Bayode, Ajibola A.
[1, 2, 3]
dos Santos, Dayana M.
Omorogie, Martins O.
Olukanni, Olumide D.
Agunbiade, Foluso O.
de Camargo, Andrea S. S.
Vieira, Eny Maria
Unuabonah, Emmanuel I. .
Total Authors: 12
 Redeemers Univ, Dept Chem Sci, Fac Nat Sci, PMB 230, Ede, Osun State - Nigeria
 Redeemers Univ, African Ctr Excellence Water & Environm Res ACEWA, PMB 230, Ede 232101, Osun State - Nigeria
 Univ Sao Paulo, Inst Quim Sao Carlos, Dept Quim & Fis Mol, Lab Quim Analit Ambiental & Ecotoxicol, Sao Carlos - Brazil
 Redeemers Univ, Dept Biochem, Fac Basic Med Sci, PMB 230, Ede, Osun State - Nigeria
 Univ KwaZulu Natal, Sch Chem & Phys, Westville Campus, ZA-4000 Durban - South Africa
 Univ Sao Paulo, Sao Carlos Inst Phys, Ave Trabalhador Saocarlense 400, BR-13566590 Sao Carlos, SP - Brazil
Total Affiliations: 8
JOURNAL OF WATER PROCESS ENGINEERING;
Web of Science Citations:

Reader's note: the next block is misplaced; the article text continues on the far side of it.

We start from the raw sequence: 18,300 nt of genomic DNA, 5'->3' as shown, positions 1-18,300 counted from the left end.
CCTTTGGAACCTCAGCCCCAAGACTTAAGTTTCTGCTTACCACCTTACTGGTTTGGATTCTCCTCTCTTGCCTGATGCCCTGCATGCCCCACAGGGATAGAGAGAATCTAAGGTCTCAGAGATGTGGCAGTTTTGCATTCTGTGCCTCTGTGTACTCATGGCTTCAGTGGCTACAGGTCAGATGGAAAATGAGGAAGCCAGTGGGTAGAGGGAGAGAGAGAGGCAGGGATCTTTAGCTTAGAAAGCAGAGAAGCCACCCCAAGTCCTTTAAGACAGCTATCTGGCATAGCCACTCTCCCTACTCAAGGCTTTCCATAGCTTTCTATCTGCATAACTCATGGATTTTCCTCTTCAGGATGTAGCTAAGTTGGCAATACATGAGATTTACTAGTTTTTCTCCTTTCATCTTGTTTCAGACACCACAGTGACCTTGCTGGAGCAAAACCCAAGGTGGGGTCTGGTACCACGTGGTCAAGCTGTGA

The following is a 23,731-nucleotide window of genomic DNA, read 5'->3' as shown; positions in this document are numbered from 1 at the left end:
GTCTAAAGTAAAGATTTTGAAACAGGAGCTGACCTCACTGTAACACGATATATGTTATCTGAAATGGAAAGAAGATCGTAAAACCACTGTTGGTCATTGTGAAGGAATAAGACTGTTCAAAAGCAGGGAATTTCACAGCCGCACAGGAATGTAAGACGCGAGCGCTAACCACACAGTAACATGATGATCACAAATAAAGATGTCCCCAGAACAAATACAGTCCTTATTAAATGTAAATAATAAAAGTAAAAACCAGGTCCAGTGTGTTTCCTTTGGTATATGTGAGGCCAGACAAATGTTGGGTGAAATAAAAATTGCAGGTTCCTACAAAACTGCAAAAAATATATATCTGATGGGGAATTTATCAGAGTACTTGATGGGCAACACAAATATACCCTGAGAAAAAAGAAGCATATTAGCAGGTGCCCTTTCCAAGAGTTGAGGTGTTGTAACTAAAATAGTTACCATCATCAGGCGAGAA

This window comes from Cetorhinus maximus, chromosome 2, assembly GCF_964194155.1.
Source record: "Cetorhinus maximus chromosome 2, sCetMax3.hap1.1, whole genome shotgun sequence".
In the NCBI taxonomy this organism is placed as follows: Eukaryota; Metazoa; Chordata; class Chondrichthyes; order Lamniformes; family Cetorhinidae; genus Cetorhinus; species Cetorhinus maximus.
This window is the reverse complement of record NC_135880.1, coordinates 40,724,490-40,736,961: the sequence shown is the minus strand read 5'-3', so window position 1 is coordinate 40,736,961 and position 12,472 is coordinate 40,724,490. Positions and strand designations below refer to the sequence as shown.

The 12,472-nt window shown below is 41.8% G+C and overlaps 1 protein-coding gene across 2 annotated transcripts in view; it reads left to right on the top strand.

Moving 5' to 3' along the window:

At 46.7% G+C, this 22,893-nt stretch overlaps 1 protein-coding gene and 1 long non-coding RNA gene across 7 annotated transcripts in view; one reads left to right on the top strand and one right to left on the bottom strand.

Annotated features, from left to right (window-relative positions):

This study reports the development of efficient photosensitive nanocomposites made from clay, Fe2O3, and graphene oxide (GO). These nanocomposites were used for the removal of steroid estrogens (E1, E2, E3 and EE2) from water under visible-light. The use of these photocatalytic nanocomposites led to oxidation of the steroid estrogens at >80 % even under simultaneous presence of all estrogens in water. Mineralization was obtained for these estrogens within the range of 58-73 %. The presence of Fe-oxide in the nanocomposites increased the photocatalytic efficiency but addition of GO further improved the photocatalytic efficiency. This improved efficiency was further doubled when the nanocomposites were prepared with a carbon source (Carica papaya seeds). The presence of carbon in the nanocomposite matrix was confirmed using X-ray photoelectron spectroscopy and Elemental analysis. The main contributors to photocatalytic efficiency of these nanocomposites are superoxide radicals (center dot O-2(-)) and holes (h(+)). Under competitive conditions, the photocatalysts are still active although the extent of estrogen oxidation is somewhat lower. Changes in the ionic strength did not significantly influence the efficiency of the photocatalyst. This signifies that adsorption only plays a minor role in estrogen removal from water. Toxicity tests show that the treated water is safe for human consumption and the most efficient nanocomposite can be recycled three times without any significant loss of performance. Overall, the nanocomposite show high potential for the effective removal of a cocktail of estrogens in raw wastewater, tap and rain water, attaining contamination levels that are within WHO safe limits. (AU)